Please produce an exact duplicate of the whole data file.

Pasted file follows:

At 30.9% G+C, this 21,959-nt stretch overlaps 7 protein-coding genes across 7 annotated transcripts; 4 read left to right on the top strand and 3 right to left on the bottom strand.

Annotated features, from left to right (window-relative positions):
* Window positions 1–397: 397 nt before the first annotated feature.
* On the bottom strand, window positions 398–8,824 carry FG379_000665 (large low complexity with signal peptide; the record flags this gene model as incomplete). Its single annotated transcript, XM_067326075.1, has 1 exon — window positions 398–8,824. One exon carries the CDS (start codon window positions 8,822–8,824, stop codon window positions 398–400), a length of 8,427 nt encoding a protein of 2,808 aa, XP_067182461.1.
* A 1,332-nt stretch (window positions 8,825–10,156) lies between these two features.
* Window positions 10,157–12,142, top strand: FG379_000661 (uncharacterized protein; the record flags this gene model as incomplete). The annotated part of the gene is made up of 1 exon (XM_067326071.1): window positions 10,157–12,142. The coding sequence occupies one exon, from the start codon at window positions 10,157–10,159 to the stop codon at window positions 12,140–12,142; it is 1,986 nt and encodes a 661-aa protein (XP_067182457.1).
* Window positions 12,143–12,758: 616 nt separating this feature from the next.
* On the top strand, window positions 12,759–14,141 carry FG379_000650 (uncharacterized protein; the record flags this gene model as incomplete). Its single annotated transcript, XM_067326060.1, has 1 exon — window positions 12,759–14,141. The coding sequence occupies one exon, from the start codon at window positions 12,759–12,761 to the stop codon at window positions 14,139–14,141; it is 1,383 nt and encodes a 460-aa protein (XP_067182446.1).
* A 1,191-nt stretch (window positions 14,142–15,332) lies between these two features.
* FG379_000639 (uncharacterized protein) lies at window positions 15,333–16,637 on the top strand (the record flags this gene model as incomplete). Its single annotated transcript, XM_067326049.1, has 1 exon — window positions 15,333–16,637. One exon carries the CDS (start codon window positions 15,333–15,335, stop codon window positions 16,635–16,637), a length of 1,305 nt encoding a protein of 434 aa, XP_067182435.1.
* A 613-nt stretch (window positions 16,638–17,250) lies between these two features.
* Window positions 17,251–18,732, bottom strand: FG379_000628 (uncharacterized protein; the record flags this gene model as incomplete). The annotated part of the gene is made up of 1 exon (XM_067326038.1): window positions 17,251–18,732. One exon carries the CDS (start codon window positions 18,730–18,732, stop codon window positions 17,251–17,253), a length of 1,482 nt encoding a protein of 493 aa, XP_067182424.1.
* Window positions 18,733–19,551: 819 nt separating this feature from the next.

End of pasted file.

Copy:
At 30.9% G+C, this 21,959-nt stretch overlaps 7 protein-coding genes across 7 annotated transcripts; 4 read left to right on the top strand and 3 right to left on the bottom strand.

Annotated features, from left to right (window-relative positions):
* Window positions 1–397: 397 nt before the first annotated feature.
* On the bottom strand, window positions 398–8,824 carry FG379_000665 (large low complexity with signal peptide; the record flags this gene model as incomplete). Its single annotated transcript, XM_067326075.1, has 1 exon — window positions 398–8,824. One exon carries the CDS (start codon window positions 8,822–8,824, stop codon window positions 398–400), a length of 8,427 nt encoding a protein of 2,808 aa, XP_067182461.1.
* A 1,332-nt stretch (window positions 8,825–10,156) lies between these two features.
* Window positions 10,157–12,142, top strand: FG379_000661 (uncharacterized protein; the record flags this gene model as incomplete). The annotated part of the gene is made up of 1 exon (XM_067326071.1): window positions 10,157–12,142. The coding sequence occupies one exon, from the start codon at window positions 10,157–10,159 to the stop codon at window positions 12,140–12,142; it is 1,986 nt and encodes a 661-aa protein (XP_067182457.1).
* Window positions 12,143–12,758: 616 nt separating this feature from the next.
* On the top strand, window positions 12,759–14,141 carry FG379_000650 (uncharacterized protein; the record flags this gene model as incomplete). Its single annotated transcript, XM_067326060.1, has 1 exon — window positions 12,759–14,141. The coding sequence occupies one exon, from the start codon at window positions 12,759–12,761 to the stop codon at window positions 14,139–14,141; it is 1,383 nt and encodes a 460-aa protein (XP_067182446.1).
* A 1,191-nt stretch (window positions 14,142–15,332) lies between these two features.
* FG379_000639 (uncharacterized protein) lies at window positions 15,333–16,637 on the top strand (the record flags this gene model as incomplete). Its single annotated transcript, XM_067326049.1, has 1 exon — window positions 15,333–16,637. One exon carries the CDS (start codon window positions 15,333–15,335, stop codon window positions 16,635–16,637), a length of 1,305 nt encoding a protein of 434 aa, XP_067182435.1.
* A 613-nt stretch (window positions 16,638–17,250) lies between these two features.
* Window positions 17,251–18,732, bottom strand: FG379_000628 (uncharacterized protein; the record flags this gene model as incomplete). The annotated part of the gene is made up of 1 exon (XM_067326038.1): window positions 17,251–18,732. One exon carries the CDS (start codon window positions 18,730–18,732, stop codon window positions 17,251–17,253), a length of 1,482 nt encoding a protein of 493 aa, XP_067182424.1.
* Window positions 18,733–19,551: 819 nt separating this feature from the next.